Should Christians Practice Yoga?


Last month, Al Mohler, president of Southern Baptist Theological Seminary, blogged about Christians and yoga.   The blog caught the attention of many media outlets including USA Today and landed on Yahoo’s front page on October 7 (two and a half weeks after the original blog). In a second blog post, responding to the Yahoo news story, Dr. Mohler points out that, “Stephanie Dillon, who has injected Christian themes into her studio in Louisville, said yoga brought her closer to her Christian faith.” John Piper responded on his blog with similar concerns.

Without question, Eastern Mystics and New Age proponents seek to align the body and spirit in a way that is inconsistent with the Bible. One doesn’t need to look very far to find this is true. One of the founders of martial arts, Gichin Funakoshi, said “The mind and technique become one in true karate.” His philosophy sounds similar to those quoted by Mohler, et. al regarding yoga. When asked if Christians should practice the martial arts (karate, kung fu, etc.), Hank Hanegraaff, president of The Christian Research Institute said, it depends.

In Matthew 22:36, Jesus was asked what is the greatest commandment. He responded, to love God with all one’s heart, soul, mind, and strength. Paul reminds us to glorify God in our body in 1 Corinthians 6:20. Clearly these verses show that there is a God-designed connection between our spirit and our body. God desires that we honor and glorify Him with all aspects of our lives.

As we look around at believers, it is obvious that many of us either do not recognize the God-designed connection between our spirit and body, or are not living consistently with that connection in mind.  (Note, I said “us”. I am very much aware of the log in my eye at this point; I am not attempting to merely focus on the speck in someone else’s eye.) Duke University recently released a study that revealed higher obesity and chronic disease risks among Methodist clergy. I’m sure they would find similar results among other divisions (i.e., denominations).

Let me summarize my thoughts at this point:

1. God designed us with a connection between spirit and body.
2. Some have approached this connection in an unbiblical manner.
3. Some have approached this connection in a biblical manner, but are inconsistent in application, even hypocritical in some cases. (I am not saying that Mohler and Piper are hypocrites, just that some people are)

My conclusion at this point is that: God is not honored with an unbiblical approach to the connection. But neither is He honored in a biblical approach with a hypocritical lifestyle.

When a friend asked for my two cents’ worth on the issue, I read up a bit before responding to her question, especially since she  has been practicing yoga.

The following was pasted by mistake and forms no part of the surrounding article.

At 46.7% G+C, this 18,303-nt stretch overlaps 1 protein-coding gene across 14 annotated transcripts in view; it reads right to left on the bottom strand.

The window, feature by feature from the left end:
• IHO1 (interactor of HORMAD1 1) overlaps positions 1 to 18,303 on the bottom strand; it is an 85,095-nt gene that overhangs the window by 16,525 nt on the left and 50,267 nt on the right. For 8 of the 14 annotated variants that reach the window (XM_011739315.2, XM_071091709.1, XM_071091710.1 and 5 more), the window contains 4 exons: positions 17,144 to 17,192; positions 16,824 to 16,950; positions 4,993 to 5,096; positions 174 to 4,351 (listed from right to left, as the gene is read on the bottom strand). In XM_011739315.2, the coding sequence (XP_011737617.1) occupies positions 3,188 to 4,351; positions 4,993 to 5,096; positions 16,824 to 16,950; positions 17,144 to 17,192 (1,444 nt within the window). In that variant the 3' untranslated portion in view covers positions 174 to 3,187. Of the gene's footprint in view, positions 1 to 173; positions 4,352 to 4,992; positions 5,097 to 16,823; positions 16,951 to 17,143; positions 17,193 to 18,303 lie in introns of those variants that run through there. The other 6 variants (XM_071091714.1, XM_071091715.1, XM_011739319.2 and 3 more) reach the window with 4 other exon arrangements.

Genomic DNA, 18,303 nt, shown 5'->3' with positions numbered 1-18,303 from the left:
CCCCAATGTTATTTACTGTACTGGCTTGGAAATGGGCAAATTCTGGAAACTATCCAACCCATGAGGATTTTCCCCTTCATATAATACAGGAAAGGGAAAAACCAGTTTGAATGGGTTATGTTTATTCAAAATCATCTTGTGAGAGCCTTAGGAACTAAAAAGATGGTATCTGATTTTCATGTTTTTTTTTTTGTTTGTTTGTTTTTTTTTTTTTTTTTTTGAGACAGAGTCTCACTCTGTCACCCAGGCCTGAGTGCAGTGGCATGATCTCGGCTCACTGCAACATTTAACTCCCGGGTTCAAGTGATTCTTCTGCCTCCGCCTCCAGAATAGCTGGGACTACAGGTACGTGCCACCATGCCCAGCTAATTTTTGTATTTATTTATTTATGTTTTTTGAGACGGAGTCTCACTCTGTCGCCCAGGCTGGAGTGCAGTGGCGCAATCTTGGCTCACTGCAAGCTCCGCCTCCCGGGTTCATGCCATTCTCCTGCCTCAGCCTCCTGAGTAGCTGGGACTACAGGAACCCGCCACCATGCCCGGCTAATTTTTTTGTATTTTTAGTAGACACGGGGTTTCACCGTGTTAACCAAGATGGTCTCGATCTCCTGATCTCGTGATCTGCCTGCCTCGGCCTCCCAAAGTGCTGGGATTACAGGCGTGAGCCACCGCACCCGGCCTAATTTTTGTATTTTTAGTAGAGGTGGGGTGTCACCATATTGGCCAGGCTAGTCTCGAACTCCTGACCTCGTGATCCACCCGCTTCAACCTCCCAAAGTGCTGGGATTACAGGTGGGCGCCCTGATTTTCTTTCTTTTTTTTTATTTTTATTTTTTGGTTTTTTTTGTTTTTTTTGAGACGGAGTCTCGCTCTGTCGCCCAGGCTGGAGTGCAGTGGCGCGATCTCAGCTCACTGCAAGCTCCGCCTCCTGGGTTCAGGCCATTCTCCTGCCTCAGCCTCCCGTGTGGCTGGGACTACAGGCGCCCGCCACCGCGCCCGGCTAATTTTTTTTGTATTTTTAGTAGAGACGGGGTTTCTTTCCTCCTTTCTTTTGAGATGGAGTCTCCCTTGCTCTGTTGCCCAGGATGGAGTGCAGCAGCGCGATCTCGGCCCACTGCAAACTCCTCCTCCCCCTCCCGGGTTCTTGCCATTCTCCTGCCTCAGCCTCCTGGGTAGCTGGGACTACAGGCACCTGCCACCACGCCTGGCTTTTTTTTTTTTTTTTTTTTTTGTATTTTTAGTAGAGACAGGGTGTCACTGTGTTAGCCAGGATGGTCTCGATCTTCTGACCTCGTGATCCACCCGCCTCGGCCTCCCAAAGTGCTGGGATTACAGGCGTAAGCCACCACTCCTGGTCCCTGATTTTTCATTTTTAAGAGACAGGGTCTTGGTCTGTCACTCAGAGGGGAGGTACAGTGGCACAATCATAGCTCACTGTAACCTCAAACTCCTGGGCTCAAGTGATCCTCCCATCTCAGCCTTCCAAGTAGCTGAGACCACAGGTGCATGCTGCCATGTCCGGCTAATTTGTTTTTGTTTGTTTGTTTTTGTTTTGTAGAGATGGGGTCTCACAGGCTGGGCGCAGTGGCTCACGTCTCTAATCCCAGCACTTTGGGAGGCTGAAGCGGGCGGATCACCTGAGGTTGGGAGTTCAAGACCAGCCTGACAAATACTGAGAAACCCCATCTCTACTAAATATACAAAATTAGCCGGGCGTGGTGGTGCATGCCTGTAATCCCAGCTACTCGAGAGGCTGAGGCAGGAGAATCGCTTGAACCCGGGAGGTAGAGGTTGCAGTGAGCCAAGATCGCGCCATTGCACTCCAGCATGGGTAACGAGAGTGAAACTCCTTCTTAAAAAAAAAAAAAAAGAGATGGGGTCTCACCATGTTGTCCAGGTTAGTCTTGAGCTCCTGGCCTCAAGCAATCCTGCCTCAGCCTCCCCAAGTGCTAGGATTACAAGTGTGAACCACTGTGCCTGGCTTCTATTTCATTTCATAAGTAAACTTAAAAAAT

When I finally had a chance to respond to her question, I felt I needed to ask her two questions:
1. What would you say if I told you that you shouldn’t practice yoga?
2. Where is your heart?

Her response to the first question was, “I’ll have to pray more about it, because that’s not the answer I’m hearing.” Her response showed me that she had already sought God’s guidance and it revealed how sincere her question was.

I felt that I needed to ask my second question to determine why she was practicing yoga. If her goal was to align her spirit and body through a metaphysical or New Age experience, it would reveal that she was not seeking to follow biblical teachings regarding the connection between the spirit and body. If however, she responded that she simply recognized her need to stretch and tone her body, that might be a different issue.

I reminded her about Paul’s caution against “causing a weaker brother to stumble” in Romans 14:21. Paul was addressing the issue of eating meat that had been sacrificed to idols. In his counsel, he did not say that you should never eat meat. Neither did he say you should never eat idol-sacrificed meat. What he does say is that if your eating idol-sacrificed meat causes someone to be kept from the Kingdom of God, then you shouldn’t do it.

One might argue that more people are being kept out of the Kingdom because of the bickering and gnat-straining of Christian leaders than because some people want to relax and tone their muscles, but I digress.

Taking all of this into account, I believe that she is at liberty to stretch and tone her body. But she must walk a fine line of:
1. being aware of those who can’t (yet) walk in that liberty (former involvement in Eastern Mysticism or New Age movement) — looking out for the spiritual health of others
2. not being legalistic — looking out for her own spiritual health.

From pondering the issue for over a week now, I believe that the issue isn’t whether or not Christians should practice yoga; the issue is the honor and glory of God in our lives.

So should Christians practice yoga? If they can do so without endangering the spiritual health of others and themselves, then they should do it to the glory of God! (Colossians 3:23)



  1. I really appreciate this “self-evaluation” approach that you suggest. It demonstrates maturity and love for your fellow man. I must remember as a Christ-follower that what is good for some is not good for all! Thank you!

  2. I found myself following the yoga story since I have often pondered the question of how Christians should respond to this issue. I think you did a beautiful job of clarifying the problems with not a speck of judgemental “rightousness” and I feel alot better about my decision to discourage this practice when my young daughter learned yoga moves in Kindergarten.(btw, one of the reasons we chose to homeschool}

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